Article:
Restroom Design in the Time of COVID-19
The pandemic will dramatically alter how restrooms function, and therefore, how restrooms should be designed. Here's what you need to know.
Public restrooms are often the most visited spaces in a commercial facility. Why then is the design approach to these areas often so uninspired? While this disconnect is an opportunity for developers and property owners to take a new look at the restrooms in their projects, outside factors, such as the current COVID-19 pandemic and increased social and environmental awareness, make it a necessity. The time is ripe to drive new thinking in public restroom design — to create a cleaner, safer and simply better experience. But before taking a closer look at these topics, it is important to understand the way the past has shaped the evolution of restroom design today.
In the latter half of the 1800s, there was both limited access to widespread public utilities and a limited understanding of the health benefits of public sewage systems. A large part of the population was still using outhouses. Views started to change at the beginning of the 20th Century, and restroom functions began to move inside. To help create widespread acceptance, these spaces were designed to take on the ornate characteristics of existing rooms in homes and public spaces of that time. Fixtures were typically housed in decorative carved wood surrounds to appear like furniture. Windows and floors were covered in drapery and throw rugs while walls were covered in wallpaper — all things that would make a modern virologist run screaming.
This changed quickly, however, with the onset first of the rise of tuberculosis, followed soon after by the influenza pandemic, to which parallels have been drawn to the current COVID-19 pandemic. With these diseases came a much better understanding of the way viruses spread and of the important role materials and surfaces played in stopping these viruses. Gone were porous woods, fabrics and wallcoverings, replaced by enamel, stainless steel and ceramic tile that echoed the sterile and clinical feel of the many sanatoriums created during that era to treat the patients of those pandemics. This model continued largely unchanged throughout the 20th Century and only recently has begun to evolve beyond the singular focus of hygiene to include a more holistic approach. This new approach offers a space that is sanitary and thoughtfully designed to create a higher level of convenience, as well as a unique user experience. The question now is, given our current COVID pandemic, do the restrooms of today need to shift back to the purely sterile and utilitarian model borne out of the last great pandemic, or can they reflect some of the warmth and hospitality of their Victorian-era cousins?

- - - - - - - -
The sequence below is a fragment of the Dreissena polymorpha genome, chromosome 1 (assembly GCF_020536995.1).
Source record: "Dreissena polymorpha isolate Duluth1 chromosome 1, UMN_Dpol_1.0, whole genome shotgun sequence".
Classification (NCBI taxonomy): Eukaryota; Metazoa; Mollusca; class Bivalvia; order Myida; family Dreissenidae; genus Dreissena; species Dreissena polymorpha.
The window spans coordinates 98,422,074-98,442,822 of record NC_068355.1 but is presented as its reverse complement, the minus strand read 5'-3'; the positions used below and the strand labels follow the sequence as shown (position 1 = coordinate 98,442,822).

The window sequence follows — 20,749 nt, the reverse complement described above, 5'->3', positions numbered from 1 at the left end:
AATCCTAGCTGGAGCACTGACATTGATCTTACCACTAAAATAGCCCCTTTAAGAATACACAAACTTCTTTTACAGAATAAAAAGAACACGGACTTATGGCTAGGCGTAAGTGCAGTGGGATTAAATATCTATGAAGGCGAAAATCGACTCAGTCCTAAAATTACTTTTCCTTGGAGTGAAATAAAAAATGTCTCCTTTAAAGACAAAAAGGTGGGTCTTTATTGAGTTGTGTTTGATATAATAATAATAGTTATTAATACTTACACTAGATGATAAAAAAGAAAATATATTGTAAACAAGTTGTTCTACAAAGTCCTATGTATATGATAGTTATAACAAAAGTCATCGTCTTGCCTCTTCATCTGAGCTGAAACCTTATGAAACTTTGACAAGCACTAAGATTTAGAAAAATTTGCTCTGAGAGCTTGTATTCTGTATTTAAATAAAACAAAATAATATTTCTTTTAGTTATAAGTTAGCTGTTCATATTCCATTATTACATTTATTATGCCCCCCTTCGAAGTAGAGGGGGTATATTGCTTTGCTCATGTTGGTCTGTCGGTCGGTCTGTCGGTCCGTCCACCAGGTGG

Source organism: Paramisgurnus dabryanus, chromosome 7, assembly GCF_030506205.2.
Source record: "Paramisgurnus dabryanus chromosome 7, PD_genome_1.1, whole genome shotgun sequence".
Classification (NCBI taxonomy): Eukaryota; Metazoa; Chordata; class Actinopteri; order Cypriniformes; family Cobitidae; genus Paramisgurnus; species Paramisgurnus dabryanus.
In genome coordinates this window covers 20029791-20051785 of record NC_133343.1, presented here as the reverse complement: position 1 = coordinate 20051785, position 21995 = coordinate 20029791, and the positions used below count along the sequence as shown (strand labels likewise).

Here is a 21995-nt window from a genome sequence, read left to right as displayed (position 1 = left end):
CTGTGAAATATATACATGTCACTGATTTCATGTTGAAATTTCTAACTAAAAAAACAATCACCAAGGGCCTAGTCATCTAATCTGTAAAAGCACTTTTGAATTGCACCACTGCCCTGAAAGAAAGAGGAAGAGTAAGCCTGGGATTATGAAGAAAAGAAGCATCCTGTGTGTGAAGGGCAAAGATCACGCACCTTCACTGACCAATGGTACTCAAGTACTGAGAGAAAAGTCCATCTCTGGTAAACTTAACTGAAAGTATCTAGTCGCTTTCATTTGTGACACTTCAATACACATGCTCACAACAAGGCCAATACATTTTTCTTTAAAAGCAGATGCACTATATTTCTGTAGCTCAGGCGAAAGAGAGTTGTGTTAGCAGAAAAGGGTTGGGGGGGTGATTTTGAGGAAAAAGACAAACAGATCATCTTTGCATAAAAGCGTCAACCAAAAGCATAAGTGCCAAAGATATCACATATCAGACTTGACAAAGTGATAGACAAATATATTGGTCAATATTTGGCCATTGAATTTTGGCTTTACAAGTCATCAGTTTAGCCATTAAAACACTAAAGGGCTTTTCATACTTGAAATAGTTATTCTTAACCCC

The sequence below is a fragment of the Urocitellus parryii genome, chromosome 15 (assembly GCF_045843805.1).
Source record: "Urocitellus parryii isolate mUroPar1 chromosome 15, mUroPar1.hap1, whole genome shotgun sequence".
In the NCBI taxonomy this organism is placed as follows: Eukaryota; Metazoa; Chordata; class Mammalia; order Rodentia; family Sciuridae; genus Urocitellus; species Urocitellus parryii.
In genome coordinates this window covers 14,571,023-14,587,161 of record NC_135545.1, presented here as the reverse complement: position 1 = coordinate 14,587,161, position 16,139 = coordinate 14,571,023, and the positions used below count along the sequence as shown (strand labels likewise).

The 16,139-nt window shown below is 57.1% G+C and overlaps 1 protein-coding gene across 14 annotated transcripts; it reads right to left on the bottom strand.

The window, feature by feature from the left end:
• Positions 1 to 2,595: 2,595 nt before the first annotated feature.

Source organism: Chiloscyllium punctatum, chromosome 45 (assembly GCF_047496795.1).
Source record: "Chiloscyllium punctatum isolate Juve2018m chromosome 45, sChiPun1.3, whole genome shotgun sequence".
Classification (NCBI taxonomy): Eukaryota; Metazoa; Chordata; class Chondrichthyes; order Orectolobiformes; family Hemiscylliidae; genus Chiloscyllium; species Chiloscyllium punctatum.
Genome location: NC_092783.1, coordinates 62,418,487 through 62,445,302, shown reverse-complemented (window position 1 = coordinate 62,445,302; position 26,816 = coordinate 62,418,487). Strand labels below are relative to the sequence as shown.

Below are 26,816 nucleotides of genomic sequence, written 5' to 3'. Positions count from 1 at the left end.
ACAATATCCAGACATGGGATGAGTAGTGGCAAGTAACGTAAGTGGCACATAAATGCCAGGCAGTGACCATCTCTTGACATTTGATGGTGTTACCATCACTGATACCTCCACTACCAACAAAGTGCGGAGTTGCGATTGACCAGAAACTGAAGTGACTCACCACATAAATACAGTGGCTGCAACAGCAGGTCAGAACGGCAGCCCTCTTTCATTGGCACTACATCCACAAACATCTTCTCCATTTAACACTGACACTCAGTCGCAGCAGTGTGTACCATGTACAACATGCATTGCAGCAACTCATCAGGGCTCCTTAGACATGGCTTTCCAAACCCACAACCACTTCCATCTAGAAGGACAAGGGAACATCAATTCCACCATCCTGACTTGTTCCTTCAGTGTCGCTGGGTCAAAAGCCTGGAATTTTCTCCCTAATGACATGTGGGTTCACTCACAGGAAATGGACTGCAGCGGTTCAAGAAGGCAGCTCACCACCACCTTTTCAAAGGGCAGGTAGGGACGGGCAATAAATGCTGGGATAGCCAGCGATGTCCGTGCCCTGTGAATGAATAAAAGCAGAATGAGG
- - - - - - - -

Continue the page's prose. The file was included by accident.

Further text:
While addressing COVID-19 will rightfully continue to be a primary focus, contemporary public restroom design should consider a large number of factors that will improve the customer experience. As businesses reopen, health and safety of course will need to be addressed to relieve any uncertainty that customers might have about returning to public spaces. But accessibility, sustainability and convenience, coupled with a unique and memorable design, should also be reviewed.
Sanitation has long been a driving focus of modern, public restrooms. And if modern restrooms include touchless applications, they are ahead of the curve. Moving forward, the standard baseline should be touchless sensors for all restroom fixtures. These technologies will continue to improve as evidenced by the recent introduction of combination faucets with high-speed air dryers that are more efficient than their wall-based, heat-generating counterparts. These new technologies are convenient and eliminate trails of water on counters and floors that germs thrive on. Current studies, however, indicate that the tried and true paper towel might be better than dryers, which can spread aerosolized particles and increase the risk of infection. With that in mind, design thinking also should strive to integrate multiple trash receptacles within counters and place paper towels under mirrors to further eliminate trails of water and potential trash on the floor. In addition to more visible elements of sanitation, the perception of social distancing and privacy will be a growing issue that will need to be considered. Urinals with full-height partitions and toilet stalls with full-height doors and partitions along with dedicated individual ventilation would go a long way in addressing these concerns. A rethinking of the overall restroom layout to place individual sinks in each toilet stall and eliminate the common sink area, might not be far behind.